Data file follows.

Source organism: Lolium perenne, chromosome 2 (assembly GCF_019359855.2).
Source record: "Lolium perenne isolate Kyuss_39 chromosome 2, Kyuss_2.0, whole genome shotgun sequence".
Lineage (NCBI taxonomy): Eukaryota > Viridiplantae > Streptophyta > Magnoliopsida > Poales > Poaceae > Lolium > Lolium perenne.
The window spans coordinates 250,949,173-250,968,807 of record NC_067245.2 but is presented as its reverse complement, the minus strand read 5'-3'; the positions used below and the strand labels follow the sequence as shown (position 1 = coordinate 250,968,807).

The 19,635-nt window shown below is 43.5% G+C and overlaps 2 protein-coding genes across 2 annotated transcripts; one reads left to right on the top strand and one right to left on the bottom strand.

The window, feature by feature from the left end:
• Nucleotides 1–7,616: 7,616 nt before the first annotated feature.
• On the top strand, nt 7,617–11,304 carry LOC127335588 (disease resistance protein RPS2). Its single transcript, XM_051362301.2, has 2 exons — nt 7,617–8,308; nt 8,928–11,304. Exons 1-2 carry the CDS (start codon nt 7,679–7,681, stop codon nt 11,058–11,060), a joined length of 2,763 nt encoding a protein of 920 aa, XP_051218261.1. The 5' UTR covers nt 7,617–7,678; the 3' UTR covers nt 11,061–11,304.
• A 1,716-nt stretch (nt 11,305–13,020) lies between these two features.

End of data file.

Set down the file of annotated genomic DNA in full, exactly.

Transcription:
Source organism: Lolium perenne, chromosome 2 (assembly GCF_019359855.2).
Source record: "Lolium perenne isolate Kyuss_39 chromosome 2, Kyuss_2.0, whole genome shotgun sequence".
Lineage (NCBI taxonomy): Eukaryota > Viridiplantae > Streptophyta > Magnoliopsida > Poales > Poaceae > Lolium > Lolium perenne.
The window spans coordinates 250,949,173-250,968,807 of record NC_067245.2 but is presented as its reverse complement, the minus strand read 5'-3'; the positions used below and the strand labels follow the sequence as shown (position 1 = coordinate 250,968,807).

The 19,635-nt window shown below is 43.5% G+C and overlaps 2 protein-coding genes across 2 annotated transcripts; one reads left to right on the top strand and one right to left on the bottom strand.

The window, feature by feature from the left end:
• Nucleotides 1–7,616: 7,616 nt before the first annotated feature.
• On the top strand, nt 7,617–11,304 carry LOC127335588 (disease resistance protein RPS2). Its single transcript, XM_051362301.2, has 2 exons — nt 7,617–8,308; nt 8,928–11,304. Exons 1-2 carry the CDS (start codon nt 7,679–7,681, stop codon nt 11,058–11,060), a joined length of 2,763 nt encoding a protein of 920 aa, XP_051218261.1. The 5' UTR covers nt 7,617–7,678; the 3' UTR covers nt 11,061–11,304.
• A 1,716-nt stretch (nt 11,305–13,020) lies between these two features.